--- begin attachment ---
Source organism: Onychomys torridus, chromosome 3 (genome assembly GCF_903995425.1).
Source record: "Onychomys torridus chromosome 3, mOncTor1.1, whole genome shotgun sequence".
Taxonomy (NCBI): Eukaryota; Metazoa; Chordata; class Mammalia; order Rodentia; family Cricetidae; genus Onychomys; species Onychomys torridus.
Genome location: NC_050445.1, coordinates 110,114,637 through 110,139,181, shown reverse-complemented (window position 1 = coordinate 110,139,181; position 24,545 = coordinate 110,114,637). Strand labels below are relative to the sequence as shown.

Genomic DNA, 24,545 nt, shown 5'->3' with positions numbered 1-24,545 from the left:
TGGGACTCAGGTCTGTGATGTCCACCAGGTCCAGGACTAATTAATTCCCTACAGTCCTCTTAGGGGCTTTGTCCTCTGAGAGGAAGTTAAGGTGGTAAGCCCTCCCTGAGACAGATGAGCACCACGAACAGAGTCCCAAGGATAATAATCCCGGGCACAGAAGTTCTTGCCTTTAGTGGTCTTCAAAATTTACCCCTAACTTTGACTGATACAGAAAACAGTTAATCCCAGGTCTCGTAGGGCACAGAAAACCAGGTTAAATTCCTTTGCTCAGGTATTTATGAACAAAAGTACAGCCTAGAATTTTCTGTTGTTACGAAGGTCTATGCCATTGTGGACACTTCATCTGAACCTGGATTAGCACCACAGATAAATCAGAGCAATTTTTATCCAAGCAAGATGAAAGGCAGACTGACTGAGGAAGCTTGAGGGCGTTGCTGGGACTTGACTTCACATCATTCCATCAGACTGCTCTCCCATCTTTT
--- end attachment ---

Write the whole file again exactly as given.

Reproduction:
Source organism: Onychomys torridus, chromosome 3 (genome assembly GCF_903995425.1).
Source record: "Onychomys torridus chromosome 3, mOncTor1.1, whole genome shotgun sequence".
Taxonomy (NCBI): Eukaryota; Metazoa; Chordata; class Mammalia; order Rodentia; family Cricetidae; genus Onychomys; species Onychomys torridus.
Genome location: NC_050445.1, coordinates 110,114,637 through 110,139,181, shown reverse-complemented (window position 1 = coordinate 110,139,181; position 24,545 = coordinate 110,114,637). Strand labels below are relative to the sequence as shown.

Genomic DNA, 24,545 nt, shown 5'->3' with positions numbered 1-24,545 from the left:
TGGGACTCAGGTCTGTGATGTCCACCAGGTCCAGGACTAATTAATTCCCTACAGTCCTCTTAGGGGCTTTGTCCTCTGAGAGGAAGTTAAGGTGGTAAGCCCTCCCTGAGACAGATGAGCACCACGAACAGAGTCCCAAGGATAATAATCCCGGGCACAGAAGTTCTTGCCTTTAGTGGTCTTCAAAATTTACCCCTAACTTTGACTGATACAGAAAACAGTTAATCCCAGGTCTCGTAGGGCACAGAAAACCAGGTTAAATTCCTTTGCTCAGGTATTTATGAACAAAAGTACAGCCTAGAATTTTCTGTTGTTACGAAGGTCTATGCCATTGTGGACACTTCATCTGAACCTGGATTAGCACCACAGATAAATCAGAGCAATTTTTATCCAAGCAAGATGAAAGGCAGACTGACTGAGGAAGCTTGAGGGCGTTGCTGGGACTTGACTTCACATCATTCCATCAGACTGCTCTCCCATCTTTT